# tax foreclosure short sale question

Hey all wanted to run something buy you guys. I have a client I am working with who owes like a \$1700 on a tax lien. He also owes about 45K on his mortgage. The property is scheduled to go to sheriffs sale in December. Do you think the bank will pay his tax payment so they wont lose the balance on the note? After they do that will they be more willing to negotitate a short sale payoff. His interest rate is about to go up 13%. Thanks for your opinions!

The bank probably will not consider a short sale unless you can prove that the home owner is having severe financial hardship. The other option is to have him start missing payments.

These days we have been able to get the banks to consider short sales before the home owner is an arrears if we are able to show he can no longer make the payments.

He is already 60 days behind as of November 1st. I have a bunch of medical bills to help prove the financial hardship.

I would say it is highly likely that the bank would pay of the tax lien.

How much is the house worth? Let’s say the house is worth \$50K, if the house were sold via tax foreclosure, the bank would lose \$50K.

If the bank pays the taxes, they would usually work out some type of escrow shortage spread, where the taxes would be paid off over a period of time as an addition to the mortgage payment.

Sounds like it’s in the best interest of the bank to pay the tax lien, then negotiate a short sale.

If he’s behind on his mortgage, negotiate a short sale and add in the tax lien to your purchase cost. It’s possible you could get the tax lien discounted, too. You’ll have to ask if this is customary in your area.

You said the mortgage balance is \$45,000, and the tax lien is \$1700.(in real life, the tax lien could be \$1700 but the back taxes not paid could be considerably more than that.) But let’s take the simple example \$45k and \$1.7k. The bank has to offer \$46,700 because any more than that, and they will have to give the excess to the owner. Any less than that will be a loss on the mortgage. Remember, they hold the \$45k mortgage. One second after the foreclosure auction starts, they will bid \$46,700. They will want to go through the foreclosure process to make sure that all junior liens are wiped out.
Now after foreclosure, you could ask for a short sale. The bank could be getting presure from the bank examiners to clear their books.

The bank is not going to pay the back taxes then let the house go via a short sale. There is no benefit to them in this. They will either foreclose then take care of the back taxes to have a clear title for themselves or they will accept a short sale and you will be left to deal with the back taxes and any other liens.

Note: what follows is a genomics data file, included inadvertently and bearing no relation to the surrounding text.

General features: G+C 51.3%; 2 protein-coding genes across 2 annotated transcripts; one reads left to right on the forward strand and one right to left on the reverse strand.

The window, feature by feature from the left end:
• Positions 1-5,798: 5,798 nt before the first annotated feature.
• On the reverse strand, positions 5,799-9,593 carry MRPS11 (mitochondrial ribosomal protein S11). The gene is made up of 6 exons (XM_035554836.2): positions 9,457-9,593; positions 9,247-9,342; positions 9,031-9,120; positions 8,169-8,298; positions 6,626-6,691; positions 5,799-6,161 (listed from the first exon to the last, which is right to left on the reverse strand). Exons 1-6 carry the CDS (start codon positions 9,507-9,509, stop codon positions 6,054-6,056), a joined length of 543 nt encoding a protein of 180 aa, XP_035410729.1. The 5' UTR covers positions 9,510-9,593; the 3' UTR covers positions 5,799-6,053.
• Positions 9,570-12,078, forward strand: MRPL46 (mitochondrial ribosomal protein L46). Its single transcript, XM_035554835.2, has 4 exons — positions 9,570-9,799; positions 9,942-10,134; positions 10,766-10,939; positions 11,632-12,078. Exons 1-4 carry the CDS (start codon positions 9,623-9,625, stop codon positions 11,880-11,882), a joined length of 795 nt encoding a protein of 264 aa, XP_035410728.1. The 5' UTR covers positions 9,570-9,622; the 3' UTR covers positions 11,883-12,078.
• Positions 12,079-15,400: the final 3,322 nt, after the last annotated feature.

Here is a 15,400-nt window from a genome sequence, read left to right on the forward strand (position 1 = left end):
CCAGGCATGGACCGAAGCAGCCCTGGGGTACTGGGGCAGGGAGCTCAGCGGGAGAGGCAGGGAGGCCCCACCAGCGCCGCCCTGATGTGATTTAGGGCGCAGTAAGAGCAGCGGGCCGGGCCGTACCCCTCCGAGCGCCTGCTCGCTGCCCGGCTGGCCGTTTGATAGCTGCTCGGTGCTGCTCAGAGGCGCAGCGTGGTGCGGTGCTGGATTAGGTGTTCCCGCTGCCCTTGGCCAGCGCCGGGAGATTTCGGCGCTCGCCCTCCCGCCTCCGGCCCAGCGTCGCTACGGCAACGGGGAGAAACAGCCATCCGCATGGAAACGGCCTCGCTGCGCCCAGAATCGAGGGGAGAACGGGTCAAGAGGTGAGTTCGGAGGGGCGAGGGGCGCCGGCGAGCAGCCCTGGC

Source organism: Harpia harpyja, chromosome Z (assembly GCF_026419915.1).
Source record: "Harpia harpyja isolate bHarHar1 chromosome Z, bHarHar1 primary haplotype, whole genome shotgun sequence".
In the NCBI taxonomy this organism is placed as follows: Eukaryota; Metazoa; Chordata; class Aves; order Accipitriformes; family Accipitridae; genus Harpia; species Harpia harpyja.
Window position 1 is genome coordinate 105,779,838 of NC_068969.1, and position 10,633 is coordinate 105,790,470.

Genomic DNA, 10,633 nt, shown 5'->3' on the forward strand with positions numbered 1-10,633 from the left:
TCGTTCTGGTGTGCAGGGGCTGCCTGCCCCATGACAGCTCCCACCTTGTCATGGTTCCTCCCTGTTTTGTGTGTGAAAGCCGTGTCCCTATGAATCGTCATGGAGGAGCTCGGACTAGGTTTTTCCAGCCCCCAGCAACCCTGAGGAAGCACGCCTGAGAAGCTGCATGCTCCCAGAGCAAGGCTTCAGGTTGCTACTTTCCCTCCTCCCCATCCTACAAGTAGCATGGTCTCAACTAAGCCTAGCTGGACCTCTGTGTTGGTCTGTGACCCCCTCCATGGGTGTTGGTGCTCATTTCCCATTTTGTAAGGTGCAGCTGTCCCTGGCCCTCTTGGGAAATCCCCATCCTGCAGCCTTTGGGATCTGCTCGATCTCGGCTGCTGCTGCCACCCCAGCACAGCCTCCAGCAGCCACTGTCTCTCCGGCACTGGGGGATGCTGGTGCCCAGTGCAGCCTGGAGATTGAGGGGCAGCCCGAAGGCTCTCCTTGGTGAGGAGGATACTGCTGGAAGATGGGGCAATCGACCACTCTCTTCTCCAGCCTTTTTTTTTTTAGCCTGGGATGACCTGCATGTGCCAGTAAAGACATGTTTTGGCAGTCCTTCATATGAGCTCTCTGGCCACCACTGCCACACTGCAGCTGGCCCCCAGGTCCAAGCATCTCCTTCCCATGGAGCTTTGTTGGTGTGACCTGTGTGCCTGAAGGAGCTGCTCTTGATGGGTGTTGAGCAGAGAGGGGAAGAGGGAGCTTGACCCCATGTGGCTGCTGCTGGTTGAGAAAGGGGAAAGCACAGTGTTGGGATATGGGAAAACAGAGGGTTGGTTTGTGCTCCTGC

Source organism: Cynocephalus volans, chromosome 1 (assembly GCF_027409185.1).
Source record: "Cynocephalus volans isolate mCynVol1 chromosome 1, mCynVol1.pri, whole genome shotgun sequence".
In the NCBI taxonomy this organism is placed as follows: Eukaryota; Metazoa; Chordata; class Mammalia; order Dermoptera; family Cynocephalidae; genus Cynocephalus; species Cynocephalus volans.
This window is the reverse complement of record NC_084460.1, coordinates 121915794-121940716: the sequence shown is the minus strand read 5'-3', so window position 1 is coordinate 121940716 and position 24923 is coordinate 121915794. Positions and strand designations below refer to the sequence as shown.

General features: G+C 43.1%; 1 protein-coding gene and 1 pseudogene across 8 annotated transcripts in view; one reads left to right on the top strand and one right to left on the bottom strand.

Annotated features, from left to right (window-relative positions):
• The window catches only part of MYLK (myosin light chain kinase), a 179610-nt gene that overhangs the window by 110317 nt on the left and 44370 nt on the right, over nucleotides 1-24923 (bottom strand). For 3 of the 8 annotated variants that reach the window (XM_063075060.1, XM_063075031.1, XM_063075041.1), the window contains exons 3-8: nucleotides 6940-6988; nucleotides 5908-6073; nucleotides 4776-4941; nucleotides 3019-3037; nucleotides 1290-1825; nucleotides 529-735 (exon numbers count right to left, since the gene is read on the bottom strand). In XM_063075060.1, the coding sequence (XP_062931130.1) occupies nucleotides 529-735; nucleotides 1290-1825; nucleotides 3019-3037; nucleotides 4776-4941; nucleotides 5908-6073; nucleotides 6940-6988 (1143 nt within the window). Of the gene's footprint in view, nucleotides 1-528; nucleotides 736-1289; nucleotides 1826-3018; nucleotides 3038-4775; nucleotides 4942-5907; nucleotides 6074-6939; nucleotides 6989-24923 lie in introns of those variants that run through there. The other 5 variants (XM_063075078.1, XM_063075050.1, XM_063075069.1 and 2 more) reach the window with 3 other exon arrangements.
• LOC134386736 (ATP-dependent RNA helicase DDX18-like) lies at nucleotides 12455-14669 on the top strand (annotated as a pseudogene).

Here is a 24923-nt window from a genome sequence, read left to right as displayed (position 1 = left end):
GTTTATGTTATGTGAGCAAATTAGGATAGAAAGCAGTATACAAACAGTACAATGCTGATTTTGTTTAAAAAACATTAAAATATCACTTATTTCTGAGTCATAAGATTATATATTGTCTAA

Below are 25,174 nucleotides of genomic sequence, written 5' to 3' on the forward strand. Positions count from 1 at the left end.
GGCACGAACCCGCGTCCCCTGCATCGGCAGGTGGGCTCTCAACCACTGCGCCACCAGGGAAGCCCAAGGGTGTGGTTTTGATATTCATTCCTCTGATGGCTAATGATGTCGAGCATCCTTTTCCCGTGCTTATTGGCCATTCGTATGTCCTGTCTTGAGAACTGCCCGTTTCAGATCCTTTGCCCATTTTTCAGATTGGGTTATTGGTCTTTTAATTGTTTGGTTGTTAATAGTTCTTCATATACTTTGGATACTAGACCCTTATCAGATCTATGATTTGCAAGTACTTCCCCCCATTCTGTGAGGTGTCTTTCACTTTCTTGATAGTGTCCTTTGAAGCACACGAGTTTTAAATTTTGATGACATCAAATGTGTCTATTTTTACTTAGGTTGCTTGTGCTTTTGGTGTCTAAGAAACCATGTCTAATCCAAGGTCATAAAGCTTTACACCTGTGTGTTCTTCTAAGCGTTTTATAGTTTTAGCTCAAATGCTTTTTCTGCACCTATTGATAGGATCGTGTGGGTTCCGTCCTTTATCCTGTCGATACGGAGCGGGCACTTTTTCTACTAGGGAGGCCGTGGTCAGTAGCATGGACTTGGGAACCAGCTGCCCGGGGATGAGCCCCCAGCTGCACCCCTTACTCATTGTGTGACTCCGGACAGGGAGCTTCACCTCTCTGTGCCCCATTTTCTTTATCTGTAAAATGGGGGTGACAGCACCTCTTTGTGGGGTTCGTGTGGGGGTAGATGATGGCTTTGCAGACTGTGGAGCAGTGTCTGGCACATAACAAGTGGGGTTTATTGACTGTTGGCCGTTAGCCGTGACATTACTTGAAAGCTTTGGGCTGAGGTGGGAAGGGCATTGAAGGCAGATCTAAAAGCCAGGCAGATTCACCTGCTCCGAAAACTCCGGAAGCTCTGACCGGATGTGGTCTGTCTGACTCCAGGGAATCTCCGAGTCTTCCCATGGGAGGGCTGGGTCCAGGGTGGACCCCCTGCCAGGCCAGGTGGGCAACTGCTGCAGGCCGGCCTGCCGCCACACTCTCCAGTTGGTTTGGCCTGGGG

it could go either way. They could pay the taxes or they could not. Ask the person at the bank who is handling the case. If it is not in default yet, then you will probably end up speaking to someone in their legal department. As long as you have a letter of authorization to discuss the account you should be able to find out what their plans are.

Then again, they could be stubborn and refuse to tell you what they intend to do, in which case you may want to ask what their options are then take an educated guess as to what you think they will most likely do.

I have done 2 SS this past month that I included on the HUD1 delinquent taxes AND utilities and the bank paid all of them off without even asking a quesiton besides who the checks go to. We just over estimated what the actual payoffs were for the delinquent bills. Why not try to do this for the homeowner that you are helping, they will love you for this.

JD

The bank will pay the taxes or lose their 1st lien position. They could wait for the tax auction and pay the taxes from their bid, or do a short sale and pay the taxes from the proceeds of the short sale… but one way or another, they will pay the taxes if the owner does not.

Tax liens are usually recorded on a property shortly after they are delinquent but (depending on your state) rarely enforced through foreclosure unless it’s been an issue for years. Some states will file a lien within a few months but give you plenty of time to catch up. You really need to check the laws in your state, find out if is it a state or federal lien, why is the lien on this property, etc…ask these questions (which no one yet in this forum has addressed). Is it going to sale for the tax lien or a mortgage default? Do you truly have a bargain? Ask yourself why the lender isn’t paying the back taxes? Do they even know there is a tax lien? Is this an IRS lien? If so you have much more work to do. Also, most lenders will require you to keep property taxes current or they can foreclose even if you’re current on the mortgage. I have seen this on every mortgage note I’ve ever reviewed in California. It seems to me there isn’t enough information about this scenario to make an educated decision, yet options are being handed out here.